ozone, sun
Despite a ban on ozone depleting gases -such as CFC and HCFC refrigerants, and recent reports that the ozone hole is diminishing- a new study from an international team of scientists claims that global warming is leading to greater ozone losses.

The research argues that extremely low winter temperatures high in the atmosphere over the Arctic are becoming more frequent and more extreme because of climate patterns associated with global warming.

In a perfect example of what George Orwell called Doublethink the AGW party is claiming that global 'warming' can also mean global 'cooling' — i.e. that your CO2 emissions (i.e. your existence) are responsible for ALL things climate; even the stark cooling we've witnessed since 2016.

The paper goes on, stating that these extreme low temperatures are said to be causing reactions with the remaining ozone depleting chemicals and leading to greater ozone losses.

The new study by UMD, the Alfred Wegener Institute's Helmholtz Centre for Polar and Marine Research, and the Finnish Meteorological Institute has been published in the journal Nature Communications.

Ross Salawitch, professor in the UMD Department of Atmospheric and Oceanic Science, the Department of Chemistry and Biochemistry, and the Earth System Science Interdisciplinary Center, said:
"We're in a kind of race between the slow and steady decline in CFCs, which take 50 to 100 years to go away, and climate change, which is causing polar vortex temperature extremes to become colder at a rapid pace.

"The increasingly cold temperatures, Salawitch continues, "create conditions that promote ozone depletion by CFCs. So, even though these compounds are slowly going away, Arctic ozone depletion is on the rise as the climate changes."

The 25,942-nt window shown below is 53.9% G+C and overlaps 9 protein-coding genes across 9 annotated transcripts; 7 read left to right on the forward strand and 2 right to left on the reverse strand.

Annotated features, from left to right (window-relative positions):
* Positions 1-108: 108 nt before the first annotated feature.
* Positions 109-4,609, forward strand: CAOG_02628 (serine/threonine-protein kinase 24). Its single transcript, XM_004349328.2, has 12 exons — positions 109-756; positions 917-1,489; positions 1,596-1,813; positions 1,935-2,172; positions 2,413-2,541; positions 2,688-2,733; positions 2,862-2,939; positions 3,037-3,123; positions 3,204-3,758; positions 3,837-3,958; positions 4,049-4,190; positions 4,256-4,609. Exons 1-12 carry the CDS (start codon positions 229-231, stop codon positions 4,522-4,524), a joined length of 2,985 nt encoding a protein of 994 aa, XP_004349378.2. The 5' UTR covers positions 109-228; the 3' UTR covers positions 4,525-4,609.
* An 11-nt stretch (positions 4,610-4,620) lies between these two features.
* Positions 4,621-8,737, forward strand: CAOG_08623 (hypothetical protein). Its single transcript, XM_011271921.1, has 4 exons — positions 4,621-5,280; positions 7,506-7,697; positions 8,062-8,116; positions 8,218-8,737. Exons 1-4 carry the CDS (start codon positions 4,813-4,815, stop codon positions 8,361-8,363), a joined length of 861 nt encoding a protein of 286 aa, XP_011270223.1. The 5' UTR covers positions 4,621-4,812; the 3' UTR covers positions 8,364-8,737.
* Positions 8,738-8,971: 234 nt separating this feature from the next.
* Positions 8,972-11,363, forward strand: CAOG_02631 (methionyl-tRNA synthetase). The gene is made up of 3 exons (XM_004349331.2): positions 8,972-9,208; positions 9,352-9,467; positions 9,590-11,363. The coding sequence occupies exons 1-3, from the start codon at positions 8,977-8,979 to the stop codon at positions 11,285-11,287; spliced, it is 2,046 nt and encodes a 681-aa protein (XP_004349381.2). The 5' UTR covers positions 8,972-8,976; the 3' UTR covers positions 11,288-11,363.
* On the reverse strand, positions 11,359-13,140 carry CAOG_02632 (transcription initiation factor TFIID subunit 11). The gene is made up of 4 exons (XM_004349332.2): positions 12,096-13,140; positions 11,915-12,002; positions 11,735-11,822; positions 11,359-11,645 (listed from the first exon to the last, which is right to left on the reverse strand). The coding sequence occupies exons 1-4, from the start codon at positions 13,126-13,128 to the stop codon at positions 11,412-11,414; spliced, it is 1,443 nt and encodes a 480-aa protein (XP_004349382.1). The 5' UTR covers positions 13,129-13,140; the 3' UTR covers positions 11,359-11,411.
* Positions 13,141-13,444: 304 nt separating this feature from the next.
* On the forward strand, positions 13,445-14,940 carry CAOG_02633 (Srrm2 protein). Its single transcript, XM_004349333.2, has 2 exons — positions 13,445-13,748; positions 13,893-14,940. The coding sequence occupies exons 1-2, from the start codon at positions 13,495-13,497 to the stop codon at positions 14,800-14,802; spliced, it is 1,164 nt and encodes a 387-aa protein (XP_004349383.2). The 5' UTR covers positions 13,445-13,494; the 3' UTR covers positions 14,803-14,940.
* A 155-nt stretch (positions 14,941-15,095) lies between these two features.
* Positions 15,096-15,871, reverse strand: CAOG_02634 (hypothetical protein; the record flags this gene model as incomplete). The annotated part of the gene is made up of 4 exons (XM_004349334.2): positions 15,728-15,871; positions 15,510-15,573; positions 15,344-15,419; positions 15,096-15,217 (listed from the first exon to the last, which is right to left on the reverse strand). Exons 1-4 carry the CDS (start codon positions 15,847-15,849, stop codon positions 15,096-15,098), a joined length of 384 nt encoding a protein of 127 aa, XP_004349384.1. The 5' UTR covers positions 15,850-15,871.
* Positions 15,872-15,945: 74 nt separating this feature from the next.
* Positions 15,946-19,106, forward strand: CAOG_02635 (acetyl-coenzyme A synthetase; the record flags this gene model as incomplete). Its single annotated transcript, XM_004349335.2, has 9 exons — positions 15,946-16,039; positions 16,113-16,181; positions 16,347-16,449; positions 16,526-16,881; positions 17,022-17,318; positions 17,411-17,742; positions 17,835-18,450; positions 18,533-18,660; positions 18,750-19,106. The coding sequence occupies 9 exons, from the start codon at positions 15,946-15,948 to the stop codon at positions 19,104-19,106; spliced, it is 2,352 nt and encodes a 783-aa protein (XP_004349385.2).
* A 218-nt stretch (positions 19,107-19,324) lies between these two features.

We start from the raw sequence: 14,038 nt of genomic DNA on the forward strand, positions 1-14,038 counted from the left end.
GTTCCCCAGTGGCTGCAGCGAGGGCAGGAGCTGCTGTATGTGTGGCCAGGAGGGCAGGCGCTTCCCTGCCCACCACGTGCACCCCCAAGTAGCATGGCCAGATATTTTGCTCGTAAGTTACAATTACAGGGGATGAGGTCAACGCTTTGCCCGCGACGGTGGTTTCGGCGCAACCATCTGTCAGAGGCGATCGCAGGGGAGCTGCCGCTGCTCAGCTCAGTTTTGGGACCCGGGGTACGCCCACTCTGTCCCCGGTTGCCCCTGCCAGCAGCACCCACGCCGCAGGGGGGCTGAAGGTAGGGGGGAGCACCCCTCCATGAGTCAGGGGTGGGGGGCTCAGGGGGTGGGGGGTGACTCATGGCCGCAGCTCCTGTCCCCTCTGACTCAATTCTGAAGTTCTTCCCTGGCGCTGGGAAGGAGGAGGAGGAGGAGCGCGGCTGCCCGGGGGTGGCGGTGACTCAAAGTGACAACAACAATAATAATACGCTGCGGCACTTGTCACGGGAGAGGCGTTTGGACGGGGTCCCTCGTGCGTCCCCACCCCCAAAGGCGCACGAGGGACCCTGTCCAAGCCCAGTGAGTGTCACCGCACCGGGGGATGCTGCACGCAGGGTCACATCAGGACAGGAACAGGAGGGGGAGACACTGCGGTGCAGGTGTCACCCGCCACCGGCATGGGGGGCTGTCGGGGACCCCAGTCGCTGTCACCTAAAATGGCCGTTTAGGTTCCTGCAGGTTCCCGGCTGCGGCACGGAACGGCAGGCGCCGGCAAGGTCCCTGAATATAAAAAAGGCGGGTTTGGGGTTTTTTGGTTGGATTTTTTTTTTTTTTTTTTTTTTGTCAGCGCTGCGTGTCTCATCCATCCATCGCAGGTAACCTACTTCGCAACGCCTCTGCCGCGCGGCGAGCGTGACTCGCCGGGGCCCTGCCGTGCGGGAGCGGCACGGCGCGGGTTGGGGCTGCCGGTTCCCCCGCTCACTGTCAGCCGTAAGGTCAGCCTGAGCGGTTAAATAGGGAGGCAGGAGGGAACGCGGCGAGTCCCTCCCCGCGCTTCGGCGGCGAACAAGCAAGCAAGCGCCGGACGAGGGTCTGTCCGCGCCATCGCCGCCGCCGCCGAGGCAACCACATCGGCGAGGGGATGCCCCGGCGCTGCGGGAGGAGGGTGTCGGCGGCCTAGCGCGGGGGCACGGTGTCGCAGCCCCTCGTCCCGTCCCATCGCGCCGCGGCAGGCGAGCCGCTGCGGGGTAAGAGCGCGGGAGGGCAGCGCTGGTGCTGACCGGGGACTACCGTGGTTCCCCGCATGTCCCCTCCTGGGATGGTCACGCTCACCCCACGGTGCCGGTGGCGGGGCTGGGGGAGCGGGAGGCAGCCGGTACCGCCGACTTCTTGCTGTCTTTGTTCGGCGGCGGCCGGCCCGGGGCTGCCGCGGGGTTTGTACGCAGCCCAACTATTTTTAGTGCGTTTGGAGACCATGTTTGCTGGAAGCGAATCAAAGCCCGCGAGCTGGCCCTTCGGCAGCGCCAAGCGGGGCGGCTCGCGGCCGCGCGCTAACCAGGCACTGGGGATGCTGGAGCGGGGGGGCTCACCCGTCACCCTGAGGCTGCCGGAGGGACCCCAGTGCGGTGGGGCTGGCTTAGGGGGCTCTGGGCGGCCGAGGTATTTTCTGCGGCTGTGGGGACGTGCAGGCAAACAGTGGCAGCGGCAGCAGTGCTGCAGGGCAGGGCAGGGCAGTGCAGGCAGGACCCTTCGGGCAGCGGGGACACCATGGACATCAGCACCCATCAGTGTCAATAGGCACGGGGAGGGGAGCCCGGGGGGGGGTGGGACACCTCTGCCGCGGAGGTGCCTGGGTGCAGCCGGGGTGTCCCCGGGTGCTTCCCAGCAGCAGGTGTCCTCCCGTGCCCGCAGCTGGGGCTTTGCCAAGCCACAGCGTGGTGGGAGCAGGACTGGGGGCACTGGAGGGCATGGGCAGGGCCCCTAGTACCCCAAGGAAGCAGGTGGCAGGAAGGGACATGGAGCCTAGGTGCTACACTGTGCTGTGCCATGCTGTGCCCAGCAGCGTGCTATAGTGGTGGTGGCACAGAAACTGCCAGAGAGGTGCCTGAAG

New data from the study showed the coldest Arctic polar vortex temperatures and the highest ozone losses on record in 2020, beating the previous records set nine years ago in 2011 (some sort of solar minimum correlation is highly likely here-not that the researches dare touch the possibility that a natural phenomenon could be behind their findings).

Comment: It is not just highly likely, but the sun is the main factor that influences the climate on earth and all other planets in the solar system.

According to these scientists, the chlorine is normally non-reactive within the Arctic polar vortex but clouds provide the right conditions for the chlorine to change form and react with bromine and sunlight to destroy ozone.

The story is similar above the Antarctic, too.

The European Union's Earth observation program announced at the end of 2020 that the ozone hole over Antarctica had swelled to its largest size and deepest level in at least 15 years, to become among the most notable ever recorded.

Clare Nullis, of the warm-mongering WMO, explains that the ozone hole begins to expand every August -at the start of the Antarctic spring- and reaches a peak around October.
"The air has been below minus 78 degrees Celsius, and this is the temperature which you need to form stratospheric clouds — and this is quite a complex process," said Nullis at a U.N. briefing in October, 2020.

"The ice in these clouds triggers a reaction which then can destroy the ozone. So, it's because of that that we are seeing the big ozone hole this year."
But these findings contradict the absurd consensus that global warming is causing the global cooling, and again they go against the so-called 'science' behind the international accord (the Montreal Protocol) devised to phase out those ozone-depleting substances (OSDs)-such as CFC and HCFC refrigerants .

OSDs have been on the decline since their peak in 2000 (shown below), and the holes growing above the poles a full 2+ decades later shows the correlation between OSDs and ozone isn't there. It simply doesn't play that reduced OSDs are all of a sudden having an unprecedented impact on the ozone layer. No, the mechanism here appears to be natural, and likely associated in some way with the historically low solar activity Earth has been receiving over the past decade+.

Past and predicted levels of controlled gases in the Antarctic atmosphere

Past and predicted levels of controlled gases in the Antarctic atmosphere, quoted as equivalent effective stratospheric chlorine (EESC) levels, a measure of their contribution to stratospheric ozone depletion.